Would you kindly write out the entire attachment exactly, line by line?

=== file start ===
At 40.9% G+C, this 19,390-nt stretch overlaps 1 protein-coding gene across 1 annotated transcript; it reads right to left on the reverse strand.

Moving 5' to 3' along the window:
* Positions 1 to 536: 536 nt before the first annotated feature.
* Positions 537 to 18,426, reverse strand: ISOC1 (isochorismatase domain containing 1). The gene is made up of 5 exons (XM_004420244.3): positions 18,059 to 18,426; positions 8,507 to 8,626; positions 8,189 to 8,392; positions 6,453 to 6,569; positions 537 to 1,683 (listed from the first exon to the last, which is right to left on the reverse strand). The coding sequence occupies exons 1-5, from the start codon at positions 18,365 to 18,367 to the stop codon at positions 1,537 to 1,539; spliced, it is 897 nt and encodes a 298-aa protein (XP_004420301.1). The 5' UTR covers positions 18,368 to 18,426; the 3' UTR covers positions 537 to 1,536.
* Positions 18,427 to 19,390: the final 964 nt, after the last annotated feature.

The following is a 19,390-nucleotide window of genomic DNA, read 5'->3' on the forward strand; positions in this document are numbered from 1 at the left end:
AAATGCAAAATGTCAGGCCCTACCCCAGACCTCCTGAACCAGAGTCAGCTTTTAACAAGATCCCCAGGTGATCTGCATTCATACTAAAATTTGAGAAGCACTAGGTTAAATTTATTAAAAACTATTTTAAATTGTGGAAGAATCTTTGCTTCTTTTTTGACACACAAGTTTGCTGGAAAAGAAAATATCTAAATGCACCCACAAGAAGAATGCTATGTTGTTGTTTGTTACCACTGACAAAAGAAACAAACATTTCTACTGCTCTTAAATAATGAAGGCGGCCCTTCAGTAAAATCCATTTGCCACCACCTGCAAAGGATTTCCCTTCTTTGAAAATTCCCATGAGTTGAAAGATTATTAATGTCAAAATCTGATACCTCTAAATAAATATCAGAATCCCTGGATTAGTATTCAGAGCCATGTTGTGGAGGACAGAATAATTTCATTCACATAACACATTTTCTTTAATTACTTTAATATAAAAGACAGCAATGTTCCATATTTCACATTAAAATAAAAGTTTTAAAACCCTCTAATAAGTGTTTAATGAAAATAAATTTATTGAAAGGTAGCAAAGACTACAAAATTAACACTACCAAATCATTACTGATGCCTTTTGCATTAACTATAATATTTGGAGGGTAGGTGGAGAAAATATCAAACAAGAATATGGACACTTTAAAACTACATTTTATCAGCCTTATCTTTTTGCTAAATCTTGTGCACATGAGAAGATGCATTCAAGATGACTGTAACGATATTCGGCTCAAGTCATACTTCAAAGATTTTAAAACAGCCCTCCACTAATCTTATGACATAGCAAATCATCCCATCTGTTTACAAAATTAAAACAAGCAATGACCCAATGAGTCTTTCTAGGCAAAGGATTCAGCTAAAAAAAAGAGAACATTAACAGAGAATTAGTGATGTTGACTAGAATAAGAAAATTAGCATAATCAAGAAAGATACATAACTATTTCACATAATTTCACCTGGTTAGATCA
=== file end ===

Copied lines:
At 40.9% G+C, this 19,390-nt stretch overlaps 1 protein-coding gene across 1 annotated transcript; it reads right to left on the reverse strand.

Moving 5' to 3' along the window:
* Positions 1 to 536: 536 nt before the first annotated feature.
* Positions 537 to 18,426, reverse strand: ISOC1 (isochorismatase domain containing 1). The gene is made up of 5 exons (XM_004420244.3): positions 18,059 to 18,426; positions 8,507 to 8,626; positions 8,189 to 8,392; positions 6,453 to 6,569; positions 537 to 1,683 (listed from the first exon to the last, which is right to left on the reverse strand). The coding sequence occupies exons 1-5, from the start codon at positions 18,365 to 18,367 to the stop codon at positions 1,537 to 1,539; spliced, it is 897 nt and encodes a 298-aa protein (XP_004420301.1). The 5' UTR covers positions 18,368 to 18,426; the 3' UTR covers positions 537 to 1,536.
* Positions 18,427 to 19,390: the final 964 nt, after the last annotated feature.

The following is a 19,390-nucleotide window of genomic DNA, read 5'->3' on the forward strand; positions in this document are numbered from 1 at the left end:
AAATGCAAAATGTCAGGCCCTACCCCAGACCTCCTGAACCAGAGTCAGCTTTTAACAAGATCCCCAGGTGATCTGCATTCATACTAAAATTTGAGAAGCACTAGGTTAAATTTATTAAAAACTATTTTAAATTGTGGAAGAATCTTTGCTTCTTTTTTGACACACAAGTTTGCTGGAAAAGAAAATATCTAAATGCACCCACAAGAAGAATGCTATGTTGTTGTTTGTTACCACTGACAAAAGAAACAAACATTTCTACTGCTCTTAAATAATGAAGGCGGCCCTTCAGTAAAATCCATTTGCCACCACCTGCAAAGGATTTCCCTTCTTTGAAAATTCCCATGAGTTGAAAGATTATTAATGTCAAAATCTGATACCTCTAAATAAATATCAGAATCCCTGGATTAGTATTCAGAGCCATGTTGTGGAGGACAGAATAATTTCATTCACATAACACATTTTCTTTAATTACTTTAATATAAAAGACAGCAATGTTCCATATTTCACATTAAAATAAAAGTTTTAAAACCCTCTAATAAGTGTTTAATGAAAATAAATTTATTGAAAGGTAGCAAAGACTACAAAATTAACACTACCAAATCATTACTGATGCCTTTTGCATTAACTATAATATTTGGAGGGTAGGTGGAGAAAATATCAAACAAGAATATGGACACTTTAAAACTACATTTTATCAGCCTTATCTTTTTGCTAAATCTTGTGCACATGAGAAGATGCATTCAAGATGACTGTAACGATATTCGGCTCAAGTCATACTTCAAAGATTTTAAAACAGCCCTCCACTAATCTTATGACATAGCAAATCATCCCATCTGTTTACAAAATTAAAACAAGCAATGACCCAATGAGTCTTTCTAGGCAAAGGATTCAGCTAAAAAAAAGAGAACATTAACAGAGAATTAGTGATGTTGACTAGAATAAGAAAATTAGCATAATCAAGAAAGATACATAACTATTTCACATAATTTCACCTGGTTAGATCA